Where are the rapid tests?

Where are the rapid tests?

Employees called to vaccinate vulnerable seniors should undergo a rapid test for COVID-19, experts argue.

• Read also: The nurse who was vaccinating … had COVID

“Quebec is late,” laments David Juncker, professor of biomedical engineering at McGill University.

On Monday, The Journal of Montreal reported the case of a nurse who came to vaccinate seniors in a residence in Saint-Jean-sur-Richelieu and who obtained a positive diagnosis for COVID-19 in the following days. According to him, this case illustrates the need for these rapid tests.

About 150 seniors are in administrative segregation at RPA Samuel-de-Champlain and awaiting a screening test after being vaccinated on February 2 by a nurse who was presumably infected, but who did not feel symptoms until the next day.

According to Mr. Juncker, the strategy of the Quebec government focuses “on the infected, but less on the infectious,” he said, ie people without symptoms, at the start of the infection, but who can still transmit the disease.

“This is what we have been arguing for several months already […] The problem is not finding out who is infected, but who will transmit the disease and rapid tests are the most effective, ”he argues.

He also believes that these tests could be used on a daily basis with health workers.

For now, Quebec’s inventory of more than a million of these tests that detect the virus in less than 15 minutes is sleeping in a warehouse. Only 6,500 were used, according to what The Journal of Montreal reported last month, notably in a school in Montreal.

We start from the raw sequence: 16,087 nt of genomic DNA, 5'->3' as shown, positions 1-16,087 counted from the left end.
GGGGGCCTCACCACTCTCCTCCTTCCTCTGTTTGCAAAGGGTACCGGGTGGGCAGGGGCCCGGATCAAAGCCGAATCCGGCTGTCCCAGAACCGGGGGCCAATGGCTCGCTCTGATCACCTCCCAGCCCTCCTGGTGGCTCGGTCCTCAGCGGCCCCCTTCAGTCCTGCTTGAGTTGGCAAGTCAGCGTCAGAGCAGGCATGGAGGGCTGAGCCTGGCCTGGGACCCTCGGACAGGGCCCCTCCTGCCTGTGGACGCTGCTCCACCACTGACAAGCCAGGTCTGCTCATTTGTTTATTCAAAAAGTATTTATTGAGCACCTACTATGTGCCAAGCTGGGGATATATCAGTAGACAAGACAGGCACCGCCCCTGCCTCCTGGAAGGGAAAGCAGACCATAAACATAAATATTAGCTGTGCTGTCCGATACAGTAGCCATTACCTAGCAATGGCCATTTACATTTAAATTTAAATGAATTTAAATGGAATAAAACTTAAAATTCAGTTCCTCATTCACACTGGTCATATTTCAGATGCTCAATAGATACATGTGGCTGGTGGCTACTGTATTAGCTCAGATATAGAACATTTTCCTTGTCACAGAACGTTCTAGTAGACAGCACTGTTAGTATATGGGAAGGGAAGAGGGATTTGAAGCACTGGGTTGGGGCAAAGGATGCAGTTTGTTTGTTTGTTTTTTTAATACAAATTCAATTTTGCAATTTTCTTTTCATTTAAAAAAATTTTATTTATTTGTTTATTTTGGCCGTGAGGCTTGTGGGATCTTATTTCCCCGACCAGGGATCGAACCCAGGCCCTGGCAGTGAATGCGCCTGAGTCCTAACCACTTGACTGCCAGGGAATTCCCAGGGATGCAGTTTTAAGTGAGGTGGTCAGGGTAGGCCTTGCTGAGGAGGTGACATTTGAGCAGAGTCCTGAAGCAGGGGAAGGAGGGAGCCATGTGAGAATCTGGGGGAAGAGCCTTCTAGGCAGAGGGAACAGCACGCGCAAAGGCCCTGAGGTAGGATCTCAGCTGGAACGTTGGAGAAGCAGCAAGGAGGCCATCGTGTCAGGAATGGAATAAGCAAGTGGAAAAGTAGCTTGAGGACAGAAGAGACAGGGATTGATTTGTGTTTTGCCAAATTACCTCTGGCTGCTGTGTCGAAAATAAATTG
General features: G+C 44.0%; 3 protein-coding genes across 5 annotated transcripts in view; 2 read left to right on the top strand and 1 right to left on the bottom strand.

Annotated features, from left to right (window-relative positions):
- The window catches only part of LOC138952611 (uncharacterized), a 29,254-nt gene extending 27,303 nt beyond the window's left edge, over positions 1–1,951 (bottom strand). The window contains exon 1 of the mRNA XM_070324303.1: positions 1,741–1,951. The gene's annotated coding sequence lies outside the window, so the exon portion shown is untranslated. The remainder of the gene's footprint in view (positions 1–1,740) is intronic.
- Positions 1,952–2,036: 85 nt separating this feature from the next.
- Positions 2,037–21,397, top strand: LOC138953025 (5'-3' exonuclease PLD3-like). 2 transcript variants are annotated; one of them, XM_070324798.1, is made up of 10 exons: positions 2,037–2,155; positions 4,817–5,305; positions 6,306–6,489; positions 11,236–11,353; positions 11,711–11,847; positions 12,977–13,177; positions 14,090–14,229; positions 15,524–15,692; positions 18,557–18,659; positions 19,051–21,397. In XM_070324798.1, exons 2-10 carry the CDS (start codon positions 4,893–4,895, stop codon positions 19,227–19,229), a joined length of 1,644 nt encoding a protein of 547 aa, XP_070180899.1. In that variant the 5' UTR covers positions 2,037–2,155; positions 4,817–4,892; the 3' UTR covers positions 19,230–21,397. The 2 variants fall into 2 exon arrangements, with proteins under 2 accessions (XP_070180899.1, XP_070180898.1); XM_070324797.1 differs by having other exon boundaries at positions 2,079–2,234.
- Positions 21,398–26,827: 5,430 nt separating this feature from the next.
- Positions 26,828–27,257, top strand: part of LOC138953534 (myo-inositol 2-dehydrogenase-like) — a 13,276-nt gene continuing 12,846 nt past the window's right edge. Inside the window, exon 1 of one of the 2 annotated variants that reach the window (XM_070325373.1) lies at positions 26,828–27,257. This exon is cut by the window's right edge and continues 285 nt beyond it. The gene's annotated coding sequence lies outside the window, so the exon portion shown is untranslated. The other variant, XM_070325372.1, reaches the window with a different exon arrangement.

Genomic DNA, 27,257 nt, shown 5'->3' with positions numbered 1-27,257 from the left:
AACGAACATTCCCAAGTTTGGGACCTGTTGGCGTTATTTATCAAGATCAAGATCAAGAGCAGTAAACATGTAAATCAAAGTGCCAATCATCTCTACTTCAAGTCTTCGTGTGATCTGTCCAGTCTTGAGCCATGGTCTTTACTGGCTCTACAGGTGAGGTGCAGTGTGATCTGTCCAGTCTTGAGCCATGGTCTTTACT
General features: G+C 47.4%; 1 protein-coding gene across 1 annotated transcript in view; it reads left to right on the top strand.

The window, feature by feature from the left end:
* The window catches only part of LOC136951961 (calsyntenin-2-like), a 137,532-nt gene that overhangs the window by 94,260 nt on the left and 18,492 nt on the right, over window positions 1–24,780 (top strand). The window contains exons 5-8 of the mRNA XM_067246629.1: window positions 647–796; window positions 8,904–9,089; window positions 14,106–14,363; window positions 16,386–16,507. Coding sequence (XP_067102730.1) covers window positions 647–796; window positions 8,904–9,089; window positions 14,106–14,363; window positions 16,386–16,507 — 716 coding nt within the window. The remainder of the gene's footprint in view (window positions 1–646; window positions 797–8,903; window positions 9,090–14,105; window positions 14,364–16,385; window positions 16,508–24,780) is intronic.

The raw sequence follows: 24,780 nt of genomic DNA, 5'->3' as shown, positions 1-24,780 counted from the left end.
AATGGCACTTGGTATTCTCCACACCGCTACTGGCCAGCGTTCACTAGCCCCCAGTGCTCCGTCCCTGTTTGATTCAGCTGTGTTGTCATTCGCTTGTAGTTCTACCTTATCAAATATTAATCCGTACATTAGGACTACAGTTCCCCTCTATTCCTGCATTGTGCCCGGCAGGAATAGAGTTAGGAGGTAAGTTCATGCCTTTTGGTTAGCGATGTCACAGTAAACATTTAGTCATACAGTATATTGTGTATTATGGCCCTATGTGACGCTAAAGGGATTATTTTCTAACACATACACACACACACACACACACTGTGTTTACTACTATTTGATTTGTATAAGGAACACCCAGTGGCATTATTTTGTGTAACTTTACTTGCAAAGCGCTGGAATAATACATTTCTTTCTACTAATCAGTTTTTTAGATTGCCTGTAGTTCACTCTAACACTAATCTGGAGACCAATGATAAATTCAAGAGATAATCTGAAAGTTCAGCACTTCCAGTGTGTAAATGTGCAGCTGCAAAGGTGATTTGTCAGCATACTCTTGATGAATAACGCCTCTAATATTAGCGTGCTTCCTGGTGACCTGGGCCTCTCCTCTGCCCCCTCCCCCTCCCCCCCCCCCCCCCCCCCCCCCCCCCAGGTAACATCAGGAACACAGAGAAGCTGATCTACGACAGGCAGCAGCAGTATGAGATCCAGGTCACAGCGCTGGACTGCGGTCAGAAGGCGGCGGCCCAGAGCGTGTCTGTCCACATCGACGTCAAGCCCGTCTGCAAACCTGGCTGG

Roxane Borgès Da Silva, professor at the School of Public Health at the University of Montreal (ESPUM), admits that the screening tests used for a year are better at detecting the virus, but the results in 48 hours are too long to get, while rapid tests can help find the virus spreaders quickly.

“It’s complementary,” she says, not understanding the stubbornness of the Quebec government in this matter.

The province of Ontario has also started to use them.

In Quebec, the Integrated Health and Social Services Center (CISSS) of the Montérégie-Center explains that all those who vaccinate Quebecers must sign a “symptom register” during their work day.

The nurse who went to the RPA Samuel-de-Champlain had done so and had no symptoms, it is specified.

“The residents are considered to be at low risk, since the vaccinator has worn personal protective equipment, as are the users she vaccinated. In addition, the vaccination lasts less than 15 minutes, underlines the CISSS.


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